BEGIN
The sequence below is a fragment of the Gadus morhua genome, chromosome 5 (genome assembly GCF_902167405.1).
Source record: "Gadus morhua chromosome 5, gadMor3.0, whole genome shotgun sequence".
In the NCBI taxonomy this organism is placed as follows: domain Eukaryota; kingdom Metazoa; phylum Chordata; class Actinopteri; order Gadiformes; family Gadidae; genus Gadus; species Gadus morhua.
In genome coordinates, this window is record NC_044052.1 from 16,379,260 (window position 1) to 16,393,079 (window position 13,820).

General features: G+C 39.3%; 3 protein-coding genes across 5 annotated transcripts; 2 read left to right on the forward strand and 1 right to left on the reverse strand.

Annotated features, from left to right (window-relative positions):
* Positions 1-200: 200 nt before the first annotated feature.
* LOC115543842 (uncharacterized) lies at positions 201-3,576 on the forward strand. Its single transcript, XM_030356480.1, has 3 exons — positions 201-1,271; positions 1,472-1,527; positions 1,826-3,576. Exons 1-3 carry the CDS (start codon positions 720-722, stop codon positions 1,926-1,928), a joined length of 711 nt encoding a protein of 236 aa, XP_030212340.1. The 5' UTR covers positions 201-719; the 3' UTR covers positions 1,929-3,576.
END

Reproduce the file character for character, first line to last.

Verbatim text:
The sequence below is a fragment of the Gadus morhua genome, chromosome 5 (genome assembly GCF_902167405.1).
Source record: "Gadus morhua chromosome 5, gadMor3.0, whole genome shotgun sequence".
In the NCBI taxonomy this organism is placed as follows: domain Eukaryota; kingdom Metazoa; phylum Chordata; class Actinopteri; order Gadiformes; family Gadidae; genus Gadus; species Gadus morhua.
In genome coordinates, this window is record NC_044052.1 from 16,379,260 (window position 1) to 16,393,079 (window position 13,820).

General features: G+C 39.3%; 3 protein-coding genes across 5 annotated transcripts; 2 read left to right on the forward strand and 1 right to left on the reverse strand.

Annotated features, from left to right (window-relative positions):
* Positions 1-200: 200 nt before the first annotated feature.
* LOC115543842 (uncharacterized) lies at positions 201-3,576 on the forward strand. Its single transcript, XM_030356480.1, has 3 exons — positions 201-1,271; positions 1,472-1,527; positions 1,826-3,576. Exons 1-3 carry the CDS (start codon positions 720-722, stop codon positions 1,926-1,928), a joined length of 711 nt encoding a protein of 236 aa, XP_030212340.1. The 5' UTR covers positions 201-719; the 3' UTR covers positions 1,929-3,576.